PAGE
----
Messaging apps for business communication: to ban or not to ban?

Consumer messaging apps are hugely popular: around 2 billion of us use WhatsApp, and there is a growing number of alternatives. Messaging apps are a cost-effective and convenient way to keep in touch with family and friends, to organise events and share videos. That said, it can be very risky to use these consumer-grade messaging apps for internal comms at work – although that doesn’t stop people from doing it regardless.

In this article, I’ll explain why you should consider banning messaging apps for business use, and use one of the professional alternatives, instead.

It's easy to understand why so many people use messaging apps for internal comms at work. WhatsApp, for example, is very convenient, and most of your contacts probably use it. However, a quick look at the app’s terms of service show that Facebook/Meta don’t see their most popular app as a business tool. WhatsApp does not permit ‘non-personal use’, and its privacy policy includes data-sharing policies that many organisations will be (or at least, should be) uncomfortable with.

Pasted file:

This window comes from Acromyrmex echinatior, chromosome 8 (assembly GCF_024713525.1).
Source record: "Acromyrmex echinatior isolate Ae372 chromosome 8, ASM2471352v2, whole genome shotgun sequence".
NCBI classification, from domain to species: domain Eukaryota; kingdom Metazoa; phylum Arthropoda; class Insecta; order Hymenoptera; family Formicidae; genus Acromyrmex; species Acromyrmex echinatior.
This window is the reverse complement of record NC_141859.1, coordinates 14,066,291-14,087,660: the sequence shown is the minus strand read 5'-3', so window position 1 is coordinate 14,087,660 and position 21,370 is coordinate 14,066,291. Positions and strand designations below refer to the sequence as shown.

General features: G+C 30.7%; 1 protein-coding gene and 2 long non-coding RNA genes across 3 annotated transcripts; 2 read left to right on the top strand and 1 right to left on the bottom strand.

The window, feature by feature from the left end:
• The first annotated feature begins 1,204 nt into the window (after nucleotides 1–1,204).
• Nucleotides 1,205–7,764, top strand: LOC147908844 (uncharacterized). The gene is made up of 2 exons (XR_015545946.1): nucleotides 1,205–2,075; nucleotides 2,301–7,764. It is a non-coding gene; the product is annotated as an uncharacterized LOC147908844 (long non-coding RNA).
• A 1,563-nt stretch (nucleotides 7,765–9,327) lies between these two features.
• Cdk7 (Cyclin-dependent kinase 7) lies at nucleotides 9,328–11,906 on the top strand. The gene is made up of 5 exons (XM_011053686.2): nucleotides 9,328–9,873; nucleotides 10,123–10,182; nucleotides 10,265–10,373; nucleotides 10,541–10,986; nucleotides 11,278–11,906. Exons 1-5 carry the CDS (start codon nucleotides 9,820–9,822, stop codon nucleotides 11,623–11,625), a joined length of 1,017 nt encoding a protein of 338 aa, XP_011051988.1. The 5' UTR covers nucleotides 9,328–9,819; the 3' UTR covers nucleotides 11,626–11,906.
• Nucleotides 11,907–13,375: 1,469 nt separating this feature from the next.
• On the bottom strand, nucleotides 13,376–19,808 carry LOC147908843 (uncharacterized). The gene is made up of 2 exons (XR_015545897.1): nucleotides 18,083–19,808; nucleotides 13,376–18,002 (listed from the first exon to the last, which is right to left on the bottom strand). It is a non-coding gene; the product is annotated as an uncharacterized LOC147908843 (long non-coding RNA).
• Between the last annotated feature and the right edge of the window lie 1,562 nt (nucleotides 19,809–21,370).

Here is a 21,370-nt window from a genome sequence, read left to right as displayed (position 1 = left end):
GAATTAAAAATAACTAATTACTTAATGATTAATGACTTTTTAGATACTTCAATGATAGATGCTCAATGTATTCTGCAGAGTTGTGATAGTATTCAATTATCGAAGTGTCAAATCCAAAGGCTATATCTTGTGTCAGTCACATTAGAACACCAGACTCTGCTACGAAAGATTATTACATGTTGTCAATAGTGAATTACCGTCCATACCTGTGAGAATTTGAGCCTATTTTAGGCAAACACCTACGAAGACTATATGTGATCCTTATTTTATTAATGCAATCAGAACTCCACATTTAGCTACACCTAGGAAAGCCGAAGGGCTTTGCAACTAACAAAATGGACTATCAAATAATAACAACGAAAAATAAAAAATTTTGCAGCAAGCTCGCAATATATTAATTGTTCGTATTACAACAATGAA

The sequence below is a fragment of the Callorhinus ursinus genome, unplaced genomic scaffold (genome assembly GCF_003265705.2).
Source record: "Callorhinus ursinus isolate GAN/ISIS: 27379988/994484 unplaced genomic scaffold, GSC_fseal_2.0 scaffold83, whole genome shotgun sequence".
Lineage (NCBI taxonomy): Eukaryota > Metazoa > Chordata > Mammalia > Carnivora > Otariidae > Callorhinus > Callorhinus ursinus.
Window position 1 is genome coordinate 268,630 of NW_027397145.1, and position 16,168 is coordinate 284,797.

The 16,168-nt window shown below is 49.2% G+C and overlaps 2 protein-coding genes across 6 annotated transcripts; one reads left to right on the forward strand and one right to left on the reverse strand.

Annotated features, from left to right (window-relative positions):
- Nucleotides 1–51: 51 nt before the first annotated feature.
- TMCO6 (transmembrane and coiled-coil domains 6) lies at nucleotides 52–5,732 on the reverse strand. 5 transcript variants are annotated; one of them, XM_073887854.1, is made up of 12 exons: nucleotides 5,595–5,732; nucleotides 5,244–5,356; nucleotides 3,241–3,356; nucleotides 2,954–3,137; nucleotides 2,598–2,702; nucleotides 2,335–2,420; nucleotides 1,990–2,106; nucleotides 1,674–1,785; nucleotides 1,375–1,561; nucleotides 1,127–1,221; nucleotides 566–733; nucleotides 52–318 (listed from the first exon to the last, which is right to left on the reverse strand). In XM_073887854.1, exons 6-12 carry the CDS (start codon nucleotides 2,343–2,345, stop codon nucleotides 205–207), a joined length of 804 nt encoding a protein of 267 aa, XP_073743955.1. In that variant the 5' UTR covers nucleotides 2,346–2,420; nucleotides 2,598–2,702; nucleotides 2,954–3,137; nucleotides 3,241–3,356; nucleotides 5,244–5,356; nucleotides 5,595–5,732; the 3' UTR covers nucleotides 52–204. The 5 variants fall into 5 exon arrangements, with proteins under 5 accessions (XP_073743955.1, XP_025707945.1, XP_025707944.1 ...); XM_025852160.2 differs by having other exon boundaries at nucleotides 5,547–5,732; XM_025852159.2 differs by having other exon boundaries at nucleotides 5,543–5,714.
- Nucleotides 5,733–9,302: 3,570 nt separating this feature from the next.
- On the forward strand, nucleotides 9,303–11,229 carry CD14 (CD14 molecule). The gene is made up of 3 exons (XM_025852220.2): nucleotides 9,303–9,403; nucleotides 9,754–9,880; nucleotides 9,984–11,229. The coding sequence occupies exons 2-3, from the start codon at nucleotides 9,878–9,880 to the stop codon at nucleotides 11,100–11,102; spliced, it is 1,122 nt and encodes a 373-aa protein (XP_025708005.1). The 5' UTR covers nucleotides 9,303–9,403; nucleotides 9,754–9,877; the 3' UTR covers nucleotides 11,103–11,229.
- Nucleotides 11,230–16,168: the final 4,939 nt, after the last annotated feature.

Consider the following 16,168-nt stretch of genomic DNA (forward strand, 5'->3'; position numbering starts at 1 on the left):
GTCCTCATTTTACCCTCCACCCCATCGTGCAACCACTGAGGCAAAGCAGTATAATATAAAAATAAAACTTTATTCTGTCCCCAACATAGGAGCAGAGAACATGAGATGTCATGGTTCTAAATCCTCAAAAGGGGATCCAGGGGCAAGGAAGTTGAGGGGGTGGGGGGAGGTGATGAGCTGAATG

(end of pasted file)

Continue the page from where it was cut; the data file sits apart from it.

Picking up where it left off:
Of course, Meta also sells the WhatsApp Business app and a WhatsApp API, but these are designed for customer engagement and service, not for internal comms.

Nonetheless, people continue to use consumer messaging apps for work, and sometimes their managers know about – even encourage – the practice. They know that even beyond work hours, if a message pops up on somebody’s phone they are unlikely to ignore it. But that may be just the start of their problems.

Messaging apps and your duty of care

In a recent survey of 1,000 UK workers, a staggering 73% said they are contacted by work during their annual leave. Unless those workers were actively logging into work systems remotely (unlikely) they were presumably contacted via ‘unofficial’ channels such as messaging apps. But this blurs the boundaries between work and home and can put the employer at risk of liability if workers cite it as a cause of stress or other workplace-induced illness. 

At least if you use a centrally-controlled, work-specific messaging app you can prevent it being used inappropriately and have an audit trail to prove your compliance; with consumer messaging apps, you have no chance of either.

In the UK, 822,000 workers suffered work-related stress or depression in the 12 months to March 2021. The threat of burnout, to staff and businesses alike, is very real; a ban on unofficial messaging could help with this.